But how far, and how hard, can we push ourselves? There’s research about cortisol production when the body becomes overexerted due to exercise; the muscles break down too far, lose too much oxygen and blood to be rebuilt, and at that point, exercise is counterproductive. This is why we train, why we increase the distances we can run, slowly and over time. We teach our bodies to deal with stress, physiological, psychological, hormonal. We have to condition ourselves. We could give up, we probably should stop before exertion. By definition, as Heinrich points out, “Stress is the expenditure of energy. [We] can’t live without it.”
At 220 pounds, I could finally match the effort with the results. Heinrich, my touchstone, my witness, writes about how in bipedal animals there happens a decoupling between breathing and the runner’s gait. Essentially, he says that the energy we use to run cannot also simultaneously be used to ventilate the lungs. It’s a conundrum our biology can’t overcome. Ideally, though, the runner should couple her arm swings with her stride and her stride with her breathing. Left arm, right leg, inhale; right arm, left leg, exhale. Repeat. Contrary to the decoupling, we can maintain an equilibrium between effort and pace, pace and our desire to get stronger. I sweat just as hard, but I started to enjoy it, the effort, the process, the exertion. I looked forward to each outing, and missed it when parenthood and work wouldn’t allow me the time to run. My body started to change. Muscles lengthened and strengthened, fat melted, and my heart knew now to expect the extra work. Became accustomed.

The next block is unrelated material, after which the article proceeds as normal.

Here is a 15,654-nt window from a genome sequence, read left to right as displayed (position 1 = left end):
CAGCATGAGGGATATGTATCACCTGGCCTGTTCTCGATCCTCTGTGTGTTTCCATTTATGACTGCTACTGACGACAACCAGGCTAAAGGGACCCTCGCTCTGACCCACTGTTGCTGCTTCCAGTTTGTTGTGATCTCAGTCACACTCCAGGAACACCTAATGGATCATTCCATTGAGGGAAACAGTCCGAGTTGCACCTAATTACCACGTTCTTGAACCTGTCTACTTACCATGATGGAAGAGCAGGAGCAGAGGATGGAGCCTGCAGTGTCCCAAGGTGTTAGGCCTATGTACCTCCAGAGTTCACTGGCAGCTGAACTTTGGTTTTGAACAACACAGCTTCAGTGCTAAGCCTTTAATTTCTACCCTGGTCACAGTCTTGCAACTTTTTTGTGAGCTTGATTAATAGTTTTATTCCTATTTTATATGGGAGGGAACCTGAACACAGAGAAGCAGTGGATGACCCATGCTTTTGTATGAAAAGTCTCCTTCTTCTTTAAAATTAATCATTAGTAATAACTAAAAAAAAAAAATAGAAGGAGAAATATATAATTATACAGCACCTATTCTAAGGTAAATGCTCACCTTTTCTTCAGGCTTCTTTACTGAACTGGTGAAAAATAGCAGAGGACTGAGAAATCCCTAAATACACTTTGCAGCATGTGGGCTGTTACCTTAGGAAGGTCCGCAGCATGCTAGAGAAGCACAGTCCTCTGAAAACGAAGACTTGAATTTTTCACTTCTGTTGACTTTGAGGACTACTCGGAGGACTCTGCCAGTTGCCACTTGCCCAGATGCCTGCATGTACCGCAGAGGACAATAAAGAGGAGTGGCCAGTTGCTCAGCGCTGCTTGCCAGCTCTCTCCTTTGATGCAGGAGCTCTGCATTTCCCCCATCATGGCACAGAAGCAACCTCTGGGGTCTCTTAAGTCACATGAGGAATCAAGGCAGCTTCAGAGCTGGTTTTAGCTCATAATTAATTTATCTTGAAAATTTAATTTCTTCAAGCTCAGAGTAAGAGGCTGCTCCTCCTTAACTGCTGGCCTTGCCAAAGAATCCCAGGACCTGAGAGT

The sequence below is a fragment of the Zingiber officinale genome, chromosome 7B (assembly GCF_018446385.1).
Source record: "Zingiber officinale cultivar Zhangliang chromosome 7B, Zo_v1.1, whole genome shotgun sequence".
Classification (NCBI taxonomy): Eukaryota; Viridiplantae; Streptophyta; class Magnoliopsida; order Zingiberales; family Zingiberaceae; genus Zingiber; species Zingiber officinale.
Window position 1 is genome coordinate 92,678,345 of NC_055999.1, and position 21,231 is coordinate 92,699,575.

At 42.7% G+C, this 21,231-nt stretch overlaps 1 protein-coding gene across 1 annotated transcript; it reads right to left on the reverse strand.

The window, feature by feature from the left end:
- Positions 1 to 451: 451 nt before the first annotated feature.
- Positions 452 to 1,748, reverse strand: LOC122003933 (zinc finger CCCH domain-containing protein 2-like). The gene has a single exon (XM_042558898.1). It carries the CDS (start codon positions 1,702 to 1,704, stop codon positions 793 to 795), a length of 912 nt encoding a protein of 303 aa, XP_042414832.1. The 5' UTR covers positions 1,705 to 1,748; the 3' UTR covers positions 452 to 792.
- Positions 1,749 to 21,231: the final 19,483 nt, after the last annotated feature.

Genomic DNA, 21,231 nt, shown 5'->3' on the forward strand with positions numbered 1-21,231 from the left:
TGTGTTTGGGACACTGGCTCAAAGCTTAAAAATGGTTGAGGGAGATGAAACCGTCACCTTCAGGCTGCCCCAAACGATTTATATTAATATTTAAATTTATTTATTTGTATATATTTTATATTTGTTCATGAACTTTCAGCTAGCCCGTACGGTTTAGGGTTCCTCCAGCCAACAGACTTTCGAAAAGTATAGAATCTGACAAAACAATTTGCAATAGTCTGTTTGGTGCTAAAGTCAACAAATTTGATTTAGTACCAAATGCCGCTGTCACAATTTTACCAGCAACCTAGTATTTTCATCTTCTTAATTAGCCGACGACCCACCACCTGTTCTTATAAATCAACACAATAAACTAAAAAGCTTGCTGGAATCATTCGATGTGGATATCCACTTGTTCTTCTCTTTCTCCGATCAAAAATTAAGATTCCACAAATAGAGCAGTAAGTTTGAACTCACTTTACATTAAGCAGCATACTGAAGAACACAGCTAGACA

It’s not exactly the theory of progressive load increments, but it’s like that. The theory has been known and employed since ancient times. According to Greek mythology, Milo of Croton, wanted, in his early teen years, to be the strongest man the world had ever seen and embarked upon this mission by lifting and carrying a calf every day. As the calf grew and became heavier, Milo became stronger. Finally, when the calf had developed into a full-grown ox, Milo, thanks to the long-term progression, was able to lift the ox. He was the strongest man in the world.